1Marine Turtle Research Group, Centre for Ecology and Conservation, University of Exeter, Cornwall Campus, UK
2Marine Wildlife Protection Team, Ardyia, Kuwait
3Biodiversity East, Dubai, United Arab Emirates

#arees@seaturtle.org, alisenyar@gmail.com, nancy@bio-e.org

Download article as PDF


Sea turtles are long-lived, slow to mature marine reptiles (Chaloupka & Musick, 1997) that undergo seasonal reproductive migrations that may span thousands of miles (Plotkin, 2003). The ability to re-identify an individual over time and in different locations improves our understanding of sea turtle life history, which in turn, informs management and conservation actions for their protection.

The application of flipper tags is a technique that has been used for many decades to bestow an identity on individual sea turtles in capture-mark-recapture (CMR) programmes. Analysis of CMR data has helped reveal many important facets of sea turtle biology and ecology (Balazs, 1999). In the last decade, satellite tracking has become increasingly used to reveal detailed insights into sea turtle migration and diving behaviour (Godley et al., 2008). However, sample sizes for these studies are often limited due to financial constraints of costly satellite transmitters and data (Godley et al., 2008).

Photo ID of sea turtles has been proposed as a cheap and reliable method for re-identifying individuals (Lloyd et al., 2012). The technique has been used for leatherback turtles (Dermochelys coriacea) for which the shape of the pink pineal spot acts as the distinguishing feature (Buonantony, 2008). The stable pattern of facial scales has been used for loggerhead turtles (Caretta caretta; Schofield et al., 2008), green (Chelonia mydas) and hawksbill turtles (Eretmochelys imbricata; Reisser et al., 2008).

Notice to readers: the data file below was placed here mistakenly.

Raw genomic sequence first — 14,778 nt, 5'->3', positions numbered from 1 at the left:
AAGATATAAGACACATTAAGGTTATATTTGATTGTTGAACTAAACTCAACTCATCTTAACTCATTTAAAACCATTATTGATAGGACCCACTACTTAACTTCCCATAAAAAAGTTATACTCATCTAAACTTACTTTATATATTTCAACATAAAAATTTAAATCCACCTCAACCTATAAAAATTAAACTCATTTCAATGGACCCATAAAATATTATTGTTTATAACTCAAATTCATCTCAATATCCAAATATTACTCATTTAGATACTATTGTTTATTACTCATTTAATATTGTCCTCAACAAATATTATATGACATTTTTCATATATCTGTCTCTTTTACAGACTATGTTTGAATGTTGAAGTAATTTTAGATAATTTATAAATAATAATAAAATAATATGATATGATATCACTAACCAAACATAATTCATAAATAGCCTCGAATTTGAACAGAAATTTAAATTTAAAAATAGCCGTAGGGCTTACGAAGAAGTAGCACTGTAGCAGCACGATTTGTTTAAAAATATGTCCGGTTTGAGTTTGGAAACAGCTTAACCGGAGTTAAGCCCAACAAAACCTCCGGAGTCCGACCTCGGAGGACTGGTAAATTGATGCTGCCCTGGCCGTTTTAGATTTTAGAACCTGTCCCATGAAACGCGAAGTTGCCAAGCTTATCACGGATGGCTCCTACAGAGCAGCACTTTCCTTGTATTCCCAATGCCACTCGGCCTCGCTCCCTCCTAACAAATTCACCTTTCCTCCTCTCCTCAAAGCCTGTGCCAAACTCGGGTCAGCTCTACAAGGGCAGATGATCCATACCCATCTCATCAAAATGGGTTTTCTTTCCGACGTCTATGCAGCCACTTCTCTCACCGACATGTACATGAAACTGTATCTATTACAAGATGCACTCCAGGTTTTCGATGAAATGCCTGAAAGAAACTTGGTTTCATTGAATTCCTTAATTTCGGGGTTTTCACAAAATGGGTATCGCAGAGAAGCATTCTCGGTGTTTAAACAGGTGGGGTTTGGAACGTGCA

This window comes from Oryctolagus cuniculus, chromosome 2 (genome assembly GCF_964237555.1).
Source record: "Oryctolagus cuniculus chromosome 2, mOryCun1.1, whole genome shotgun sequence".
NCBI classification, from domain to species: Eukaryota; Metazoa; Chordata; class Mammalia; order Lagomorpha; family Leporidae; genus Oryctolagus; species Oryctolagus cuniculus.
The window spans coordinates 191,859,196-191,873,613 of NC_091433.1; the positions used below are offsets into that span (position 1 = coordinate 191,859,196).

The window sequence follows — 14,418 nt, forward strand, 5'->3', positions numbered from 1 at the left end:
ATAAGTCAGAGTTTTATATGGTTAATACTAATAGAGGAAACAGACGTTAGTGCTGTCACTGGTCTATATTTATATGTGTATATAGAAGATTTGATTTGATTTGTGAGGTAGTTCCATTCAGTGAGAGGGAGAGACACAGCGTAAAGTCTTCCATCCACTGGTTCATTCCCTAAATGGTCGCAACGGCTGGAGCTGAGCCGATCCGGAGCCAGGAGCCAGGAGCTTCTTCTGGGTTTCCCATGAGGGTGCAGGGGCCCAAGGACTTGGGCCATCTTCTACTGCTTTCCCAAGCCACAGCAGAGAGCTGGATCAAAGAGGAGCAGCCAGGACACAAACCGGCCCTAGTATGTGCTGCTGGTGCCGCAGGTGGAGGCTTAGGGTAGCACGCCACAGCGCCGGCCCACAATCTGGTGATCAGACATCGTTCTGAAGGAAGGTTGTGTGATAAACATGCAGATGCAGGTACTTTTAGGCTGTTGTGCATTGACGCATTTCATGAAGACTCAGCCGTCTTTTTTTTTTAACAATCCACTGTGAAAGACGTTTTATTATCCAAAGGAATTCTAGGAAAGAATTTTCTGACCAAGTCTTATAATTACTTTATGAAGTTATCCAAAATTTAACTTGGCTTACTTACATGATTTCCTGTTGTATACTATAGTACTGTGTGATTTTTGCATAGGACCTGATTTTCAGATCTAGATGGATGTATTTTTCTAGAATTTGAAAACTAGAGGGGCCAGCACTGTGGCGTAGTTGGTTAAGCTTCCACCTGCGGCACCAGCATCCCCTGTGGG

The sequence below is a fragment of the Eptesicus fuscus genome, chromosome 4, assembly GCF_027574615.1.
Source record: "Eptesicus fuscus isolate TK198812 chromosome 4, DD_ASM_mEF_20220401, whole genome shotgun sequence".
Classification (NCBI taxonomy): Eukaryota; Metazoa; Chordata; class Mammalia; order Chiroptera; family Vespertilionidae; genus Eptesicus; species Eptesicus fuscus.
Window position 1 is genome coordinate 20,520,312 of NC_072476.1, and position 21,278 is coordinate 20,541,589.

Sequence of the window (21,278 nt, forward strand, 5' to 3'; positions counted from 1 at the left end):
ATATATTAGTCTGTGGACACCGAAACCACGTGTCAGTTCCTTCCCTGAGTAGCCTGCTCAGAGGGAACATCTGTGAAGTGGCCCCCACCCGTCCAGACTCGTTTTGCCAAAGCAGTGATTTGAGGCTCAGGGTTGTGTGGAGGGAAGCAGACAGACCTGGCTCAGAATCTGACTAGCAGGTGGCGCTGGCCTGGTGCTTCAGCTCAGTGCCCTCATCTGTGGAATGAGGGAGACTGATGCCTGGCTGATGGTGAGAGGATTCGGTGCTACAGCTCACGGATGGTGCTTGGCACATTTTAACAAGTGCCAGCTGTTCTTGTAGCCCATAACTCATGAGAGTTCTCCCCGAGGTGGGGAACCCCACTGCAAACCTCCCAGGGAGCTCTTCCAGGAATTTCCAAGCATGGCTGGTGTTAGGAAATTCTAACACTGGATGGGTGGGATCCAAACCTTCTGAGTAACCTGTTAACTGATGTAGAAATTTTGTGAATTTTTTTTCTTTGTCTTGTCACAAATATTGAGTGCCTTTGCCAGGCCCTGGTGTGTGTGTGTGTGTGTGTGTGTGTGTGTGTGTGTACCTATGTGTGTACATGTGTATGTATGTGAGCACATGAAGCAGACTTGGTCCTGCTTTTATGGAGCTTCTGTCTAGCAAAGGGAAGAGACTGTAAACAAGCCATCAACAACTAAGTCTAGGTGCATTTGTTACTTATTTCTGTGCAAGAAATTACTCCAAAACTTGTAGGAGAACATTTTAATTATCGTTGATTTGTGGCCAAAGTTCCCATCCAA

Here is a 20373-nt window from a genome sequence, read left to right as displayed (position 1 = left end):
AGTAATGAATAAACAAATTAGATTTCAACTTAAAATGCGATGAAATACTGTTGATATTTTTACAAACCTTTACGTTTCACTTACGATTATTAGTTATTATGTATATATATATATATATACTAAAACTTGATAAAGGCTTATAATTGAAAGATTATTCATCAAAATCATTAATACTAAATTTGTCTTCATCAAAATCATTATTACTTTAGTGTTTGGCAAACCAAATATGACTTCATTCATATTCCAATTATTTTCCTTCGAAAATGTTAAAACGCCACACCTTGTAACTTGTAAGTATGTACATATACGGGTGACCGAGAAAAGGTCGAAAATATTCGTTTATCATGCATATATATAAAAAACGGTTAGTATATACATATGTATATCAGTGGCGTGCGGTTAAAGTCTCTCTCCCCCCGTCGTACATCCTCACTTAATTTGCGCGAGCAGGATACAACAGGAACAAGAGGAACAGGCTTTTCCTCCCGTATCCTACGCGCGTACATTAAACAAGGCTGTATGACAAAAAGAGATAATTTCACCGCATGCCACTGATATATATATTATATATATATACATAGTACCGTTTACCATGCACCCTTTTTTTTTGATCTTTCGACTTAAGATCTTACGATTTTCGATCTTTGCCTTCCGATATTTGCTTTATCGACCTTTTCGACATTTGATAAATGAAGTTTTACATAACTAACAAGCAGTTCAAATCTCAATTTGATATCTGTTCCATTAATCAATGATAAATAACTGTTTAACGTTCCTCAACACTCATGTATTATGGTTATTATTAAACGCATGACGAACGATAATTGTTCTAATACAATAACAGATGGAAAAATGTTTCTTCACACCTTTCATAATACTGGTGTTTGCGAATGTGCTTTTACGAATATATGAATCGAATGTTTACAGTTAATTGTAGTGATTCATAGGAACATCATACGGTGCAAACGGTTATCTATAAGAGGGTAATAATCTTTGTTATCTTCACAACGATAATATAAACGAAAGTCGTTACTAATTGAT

The Kuwait Turtle Conservation Project (KTCP) undertook fieldwork from 2008-2011 on Qaru Island (KTCP 2011). The project recorded hawksbill and green turtle nesting on the Islands of Um Al-Maradim and Qaru. KiwiSat 101 Satellite transmitters were attached to four green and four hawksbill turtles in order to ascertain foraging habitats away from nesting areas. All were adult females (Rees et al., In press; KTCP unpublished data). A catalogue of reef species (from corals to reef fish), mainly at Qaru, was also created as part of the project and included photo records of all species observed.


In July 2009, during the reef cataloguing work, an adult male hawksbill turtle was photographed swimming over the reef at Qaru. This individual was observed and photographed swimming over the reef at Qaru again in June 2010. In addition to a characteristic head scale pattern, this turtle had a clear ‘paw’ shaped set of scales on its hind left flipper which aided its identification (Figure 1a).